Parishioners and friends of St. Thomas of Villanova Parish came together for Theology on Tap on Feb. 9 at Iron Hill Brewery in Ardmore. Father Stephen Thorne, pastor of St. Barbara Parish in Philadelphia’s Wynnefield section and Chair of the Archbishop’s Commission on Racial Healing, spoke about racial healing this Black History Month.

Young adults from St. Thomas of Villanova traditionally would gather for Theology on Tap on a regular basis before the COVID-19 pandemic. This marked the group’s first gathering for this particular function since the worldwide outbreak of the virus.

Approximately 20 people, mostly in their 20s and 30s, came out and listened to Father Thorne’s faith-informed discussion while catching up with old friends and making some new ones.

Since this month’s Theology on Tap event took place during Black History Month, it was important for Megan Carey, Youth and Young Adult Minister at St. Thomas of Villanova and Our Mother of Good Counsel Parishes, to have a guest speaker who has dedicated his priesthood to serving African Americans and the Black Catholic community.

“I always welcome the opportunity to speak about racial healing through the lens of the Gospel of Jesus Christ and our Catholic social teaching,” said Father Thorne.

“During February, it is especially important to share the contributions that African Americans have made and still make to our country.”

One of Father Thorne’s first assignments as a priest for the Archdiocese was Director of the archdiocesan Office for Black Catholics from 2004-2011. Following this assignment, he returned to priestly ministry serving as pastor of the predominantly Black Catholic St. Martin de Porres Parish before his current assignment as pastor of St. Barbara’s in West Philadelphia. He has also served at various parishes including St. Katharine Drexel in Chester and the former St. Therese in Mount Airy.

Additionally, Father Thorne is a consultant to the National Black Catholic Congress, and the Sub Committee for African American Affairs of the United States Conference for Catholic Bishops among other roles.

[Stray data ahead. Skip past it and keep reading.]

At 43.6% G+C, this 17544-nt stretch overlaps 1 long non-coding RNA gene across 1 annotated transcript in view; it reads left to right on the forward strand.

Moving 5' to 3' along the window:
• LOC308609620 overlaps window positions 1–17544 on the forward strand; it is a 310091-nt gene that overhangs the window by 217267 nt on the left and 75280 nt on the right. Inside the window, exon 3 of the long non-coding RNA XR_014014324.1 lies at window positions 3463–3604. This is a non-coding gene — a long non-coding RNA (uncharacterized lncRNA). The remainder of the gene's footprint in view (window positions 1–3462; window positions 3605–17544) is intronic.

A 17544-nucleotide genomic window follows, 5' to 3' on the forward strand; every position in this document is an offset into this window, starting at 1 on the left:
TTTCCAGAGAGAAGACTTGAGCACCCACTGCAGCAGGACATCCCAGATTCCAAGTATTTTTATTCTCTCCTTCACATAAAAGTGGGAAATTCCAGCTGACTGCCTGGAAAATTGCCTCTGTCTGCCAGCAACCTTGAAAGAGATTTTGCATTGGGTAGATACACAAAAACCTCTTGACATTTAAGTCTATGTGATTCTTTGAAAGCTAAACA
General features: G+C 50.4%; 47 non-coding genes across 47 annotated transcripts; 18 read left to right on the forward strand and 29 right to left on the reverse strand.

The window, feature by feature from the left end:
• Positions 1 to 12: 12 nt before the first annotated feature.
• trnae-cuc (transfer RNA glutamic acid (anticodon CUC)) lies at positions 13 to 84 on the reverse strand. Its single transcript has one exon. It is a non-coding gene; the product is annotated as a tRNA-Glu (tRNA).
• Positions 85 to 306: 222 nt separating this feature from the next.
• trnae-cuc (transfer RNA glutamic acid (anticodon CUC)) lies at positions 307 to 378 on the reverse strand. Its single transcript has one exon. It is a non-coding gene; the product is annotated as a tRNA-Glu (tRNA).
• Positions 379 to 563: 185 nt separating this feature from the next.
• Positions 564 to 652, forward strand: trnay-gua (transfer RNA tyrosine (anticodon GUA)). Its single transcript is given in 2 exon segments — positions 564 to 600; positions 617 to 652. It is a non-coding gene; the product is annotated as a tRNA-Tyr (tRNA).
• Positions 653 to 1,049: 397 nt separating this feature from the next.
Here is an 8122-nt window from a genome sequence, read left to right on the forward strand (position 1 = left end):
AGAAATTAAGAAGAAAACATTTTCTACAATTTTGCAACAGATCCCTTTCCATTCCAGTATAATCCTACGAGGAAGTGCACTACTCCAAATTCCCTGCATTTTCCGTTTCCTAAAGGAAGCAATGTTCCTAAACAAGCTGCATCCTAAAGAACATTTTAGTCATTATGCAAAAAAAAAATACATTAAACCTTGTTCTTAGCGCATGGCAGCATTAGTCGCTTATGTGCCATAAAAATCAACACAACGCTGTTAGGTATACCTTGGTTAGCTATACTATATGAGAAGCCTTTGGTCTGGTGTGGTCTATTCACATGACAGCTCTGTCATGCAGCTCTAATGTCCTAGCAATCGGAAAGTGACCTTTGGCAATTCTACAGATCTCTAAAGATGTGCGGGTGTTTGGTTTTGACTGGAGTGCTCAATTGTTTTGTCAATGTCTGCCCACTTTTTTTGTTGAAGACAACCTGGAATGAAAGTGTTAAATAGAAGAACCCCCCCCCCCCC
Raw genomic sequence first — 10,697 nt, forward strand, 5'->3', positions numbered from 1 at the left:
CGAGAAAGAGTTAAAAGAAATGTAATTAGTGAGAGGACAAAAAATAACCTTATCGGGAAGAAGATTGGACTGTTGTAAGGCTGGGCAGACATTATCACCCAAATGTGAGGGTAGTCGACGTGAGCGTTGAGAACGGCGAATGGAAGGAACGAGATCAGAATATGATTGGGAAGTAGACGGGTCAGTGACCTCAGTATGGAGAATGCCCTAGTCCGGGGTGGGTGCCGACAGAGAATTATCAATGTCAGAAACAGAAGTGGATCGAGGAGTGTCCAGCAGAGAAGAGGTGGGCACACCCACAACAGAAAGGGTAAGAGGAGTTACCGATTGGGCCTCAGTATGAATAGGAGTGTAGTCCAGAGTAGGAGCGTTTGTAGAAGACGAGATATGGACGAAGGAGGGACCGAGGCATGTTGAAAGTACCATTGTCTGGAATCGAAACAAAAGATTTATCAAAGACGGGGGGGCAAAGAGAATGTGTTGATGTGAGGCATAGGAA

In 2021, Archbishop Nelson Pérez launched the Archbishop’s Commission on Racial Healing comprised of 18 people and represents the diversity of the Archdiocese of Philadelphia by race, age, gender, and language. The Commission is mostly lay faithful from city and suburban parishes. The archbishop had asked Father Thorne to co-chair the initiative.

“He [Archbishop Pérez] saw a need to start a commission [during a period] that was tearing the world apart,” said Father Thorne. “Priests and laity must work together. Men and women must work together.”

Father Thorne asked those in attendance think of any African American that ever uplifted them.

Jess Atoo, a member of St. Cyprian Parish in Philadelphia, said that in her experience that person was Father Thorne himself. As a graduate of Holy Child Academy in Drexel Hill she had a chance to get to know and be influenced by him when he said Mass, heard confessions, and led other liturgical functions at her elementary school.

“Having a black Catholic priest lead us was a gift,” said Atoo.

During the question and answer portion of the night, Father Thorne encouraged those in attendance to talk and listen to our brothers and sisters despite any differences saying that “both may find out they have more in common than they know.”

“We must continue to ask the Lord to open our eyes and open wide our hearts. Racism cripples all of us,” he added.

Father Thorne concluded the evening with a prayer, saying “Bless us tonight as we go forth, enjoy the rest of our evening and have a place to rest.”

Among the attendees, Patrick Rafter of Malvern said it was eye-opening to how we are all one church.

“We’re all one on the inside,” said Rafter.

Considering the positive outcome with so many participants, St. Thomas of Villanova Young Adults hopes to plan another Theology on Tap event in April.

“We figured that with that success, we’ll bring in back in April,” said Carey.